[The] government turmoil is also a sign of diverging views on how to tackle the country’s economic woes. French unemployment is at nearly 11 percent and growth in 2014 is forecast to be of only 0.5 percent. Meanwhile, French officials have already said the deficit will again surpass EU’s 3 percent target, and are negotiating another delay with the European Commission. The commission declined to comment on the new developments in France, with a spokeswoman saying they are “aware” and “in contact” with the French government. German chancellor Angela Merkel on Monday during a visit to Spain declined to comment directly about the change in government, but said she wishes “the French president success with his reform agenda.” Both Merkel and Spanish PM Mariano Rajoy defended the need for further austerity and economic reforms, saying this boosted economic growth.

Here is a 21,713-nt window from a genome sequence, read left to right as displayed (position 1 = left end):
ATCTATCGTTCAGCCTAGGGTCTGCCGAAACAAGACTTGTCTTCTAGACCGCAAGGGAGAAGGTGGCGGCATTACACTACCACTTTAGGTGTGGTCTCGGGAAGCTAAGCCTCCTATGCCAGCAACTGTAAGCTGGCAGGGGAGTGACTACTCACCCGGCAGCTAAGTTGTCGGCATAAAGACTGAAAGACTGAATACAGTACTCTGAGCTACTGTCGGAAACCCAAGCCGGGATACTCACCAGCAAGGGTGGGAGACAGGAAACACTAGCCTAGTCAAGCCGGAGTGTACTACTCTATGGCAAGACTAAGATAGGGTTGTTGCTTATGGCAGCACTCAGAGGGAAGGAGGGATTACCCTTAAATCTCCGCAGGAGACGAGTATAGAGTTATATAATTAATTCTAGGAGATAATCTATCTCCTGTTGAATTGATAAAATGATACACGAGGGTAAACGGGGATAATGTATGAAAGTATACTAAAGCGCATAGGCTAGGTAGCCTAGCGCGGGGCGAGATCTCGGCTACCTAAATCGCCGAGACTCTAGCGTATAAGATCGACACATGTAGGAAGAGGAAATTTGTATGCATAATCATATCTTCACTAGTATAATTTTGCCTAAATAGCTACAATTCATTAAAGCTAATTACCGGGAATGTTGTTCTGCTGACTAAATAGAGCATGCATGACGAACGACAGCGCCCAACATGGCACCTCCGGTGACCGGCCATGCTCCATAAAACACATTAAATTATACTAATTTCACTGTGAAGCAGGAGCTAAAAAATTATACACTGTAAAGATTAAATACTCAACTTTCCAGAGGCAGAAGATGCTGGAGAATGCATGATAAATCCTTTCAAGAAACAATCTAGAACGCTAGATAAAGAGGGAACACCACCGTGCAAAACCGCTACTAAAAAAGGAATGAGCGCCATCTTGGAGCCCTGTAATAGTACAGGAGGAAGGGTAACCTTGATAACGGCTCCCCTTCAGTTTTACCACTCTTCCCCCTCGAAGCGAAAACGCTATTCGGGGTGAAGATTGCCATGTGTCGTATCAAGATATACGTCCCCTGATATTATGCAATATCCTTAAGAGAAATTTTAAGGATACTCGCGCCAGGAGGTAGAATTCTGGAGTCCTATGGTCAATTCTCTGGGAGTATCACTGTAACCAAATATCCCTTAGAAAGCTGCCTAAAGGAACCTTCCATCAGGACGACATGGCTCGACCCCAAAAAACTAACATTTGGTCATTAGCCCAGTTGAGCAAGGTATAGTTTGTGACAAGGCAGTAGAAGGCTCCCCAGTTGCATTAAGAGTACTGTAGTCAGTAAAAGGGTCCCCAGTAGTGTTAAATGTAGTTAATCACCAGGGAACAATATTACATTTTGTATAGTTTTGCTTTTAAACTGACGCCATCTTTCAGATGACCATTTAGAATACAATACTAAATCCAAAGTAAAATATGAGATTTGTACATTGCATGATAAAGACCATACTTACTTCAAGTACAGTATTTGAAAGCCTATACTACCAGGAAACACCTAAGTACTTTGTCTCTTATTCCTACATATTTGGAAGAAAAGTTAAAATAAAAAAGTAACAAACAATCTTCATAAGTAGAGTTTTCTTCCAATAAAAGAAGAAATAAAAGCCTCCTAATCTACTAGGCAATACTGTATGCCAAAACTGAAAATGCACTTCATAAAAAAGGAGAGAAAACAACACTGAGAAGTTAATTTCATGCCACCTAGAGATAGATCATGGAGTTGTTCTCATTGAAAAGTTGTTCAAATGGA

Growth – where? What growth is he talking about? But more important than the erroneous statement that the European economy is benefiting from attempts to save the welfare state, France is now becoming the focal point of more than just the future of the current European version of austerity. The struggle between socialists and competing brands of statism is a concentrate of a more general political trend in Europe. The way France goes, the way Europe will go. While the outcome of the statist competition will make a difference to immigration policy, it won’t change the general course of the economy. Both factions, nationalists and socialists, want to keep the welfare state and therefore preserve the very cause of Europe’s economic stagnation (which by the way is now in its sixth year).
Europe needs a libertarian renaissance. Its entrepreneurs, investors and workers need to stand up together and say “Laissez-nous faire!” with one voice. Then, and only then, will they elevate Europe back to where she belongs, namely at the top of the world’s prosperity league.